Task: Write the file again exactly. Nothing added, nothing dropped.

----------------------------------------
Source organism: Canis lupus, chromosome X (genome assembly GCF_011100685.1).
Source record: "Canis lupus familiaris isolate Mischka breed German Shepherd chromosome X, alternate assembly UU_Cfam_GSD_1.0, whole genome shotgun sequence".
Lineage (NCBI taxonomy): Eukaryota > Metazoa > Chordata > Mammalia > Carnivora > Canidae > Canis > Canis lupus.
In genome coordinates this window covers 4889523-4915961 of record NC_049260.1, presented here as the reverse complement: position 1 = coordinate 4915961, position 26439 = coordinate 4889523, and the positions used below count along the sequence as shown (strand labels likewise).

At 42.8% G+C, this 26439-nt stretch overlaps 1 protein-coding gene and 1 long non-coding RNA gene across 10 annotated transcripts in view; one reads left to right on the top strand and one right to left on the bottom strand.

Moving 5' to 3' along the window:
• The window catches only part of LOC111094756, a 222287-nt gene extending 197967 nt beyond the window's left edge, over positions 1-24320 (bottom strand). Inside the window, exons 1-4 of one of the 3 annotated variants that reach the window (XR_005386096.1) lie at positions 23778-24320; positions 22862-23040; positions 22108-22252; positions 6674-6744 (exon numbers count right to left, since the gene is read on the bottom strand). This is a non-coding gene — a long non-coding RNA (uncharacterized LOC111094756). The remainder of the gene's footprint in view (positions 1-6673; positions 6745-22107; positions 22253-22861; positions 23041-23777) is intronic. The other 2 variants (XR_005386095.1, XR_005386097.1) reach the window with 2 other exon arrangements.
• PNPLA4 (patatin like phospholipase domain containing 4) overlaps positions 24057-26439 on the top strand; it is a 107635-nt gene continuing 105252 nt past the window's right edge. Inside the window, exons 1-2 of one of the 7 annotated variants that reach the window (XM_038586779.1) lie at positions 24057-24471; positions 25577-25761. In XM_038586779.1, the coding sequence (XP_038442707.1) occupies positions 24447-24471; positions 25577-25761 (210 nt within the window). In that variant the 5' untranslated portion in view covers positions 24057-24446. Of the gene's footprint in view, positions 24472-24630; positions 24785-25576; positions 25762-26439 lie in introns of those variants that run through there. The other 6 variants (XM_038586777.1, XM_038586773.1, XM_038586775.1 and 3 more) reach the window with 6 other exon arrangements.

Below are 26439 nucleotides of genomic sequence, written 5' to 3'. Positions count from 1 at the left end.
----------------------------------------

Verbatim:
Source organism: Canis lupus, chromosome X (genome assembly GCF_011100685.1).
Source record: "Canis lupus familiaris isolate Mischka breed German Shepherd chromosome X, alternate assembly UU_Cfam_GSD_1.0, whole genome shotgun sequence".
Lineage (NCBI taxonomy): Eukaryota > Metazoa > Chordata > Mammalia > Carnivora > Canidae > Canis > Canis lupus.
In genome coordinates this window covers 4889523-4915961 of record NC_049260.1, presented here as the reverse complement: position 1 = coordinate 4915961, position 26439 = coordinate 4889523, and the positions used below count along the sequence as shown (strand labels likewise).

At 42.8% G+C, this 26439-nt stretch overlaps 1 protein-coding gene and 1 long non-coding RNA gene across 10 annotated transcripts in view; one reads left to right on the top strand and one right to left on the bottom strand.

Moving 5' to 3' along the window:
• The window catches only part of LOC111094756, a 222287-nt gene extending 197967 nt beyond the window's left edge, over positions 1-24320 (bottom strand). Inside the window, exons 1-4 of one of the 3 annotated variants that reach the window (XR_005386096.1) lie at positions 23778-24320; positions 22862-23040; positions 22108-22252; positions 6674-6744 (exon numbers count right to left, since the gene is read on the bottom strand). This is a non-coding gene — a long non-coding RNA (uncharacterized LOC111094756). The remainder of the gene's footprint in view (positions 1-6673; positions 6745-22107; positions 22253-22861; positions 23041-23777) is intronic. The other 2 variants (XR_005386095.1, XR_005386097.1) reach the window with 2 other exon arrangements.
• PNPLA4 (patatin like phospholipase domain containing 4) overlaps positions 24057-26439 on the top strand; it is a 107635-nt gene continuing 105252 nt past the window's right edge. Inside the window, exons 1-2 of one of the 7 annotated variants that reach the window (XM_038586779.1) lie at positions 24057-24471; positions 25577-25761. In XM_038586779.1, the coding sequence (XP_038442707.1) occupies positions 24447-24471; positions 25577-25761 (210 nt within the window). In that variant the 5' untranslated portion in view covers positions 24057-24446. Of the gene's footprint in view, positions 24472-24630; positions 24785-25576; positions 25762-26439 lie in introns of those variants that run through there. The other 6 variants (XM_038586777.1, XM_038586773.1, XM_038586775.1 and 3 more) reach the window with 6 other exon arrangements.

Below are 26439 nucleotides of genomic sequence, written 5' to 3'. Positions count from 1 at the left end.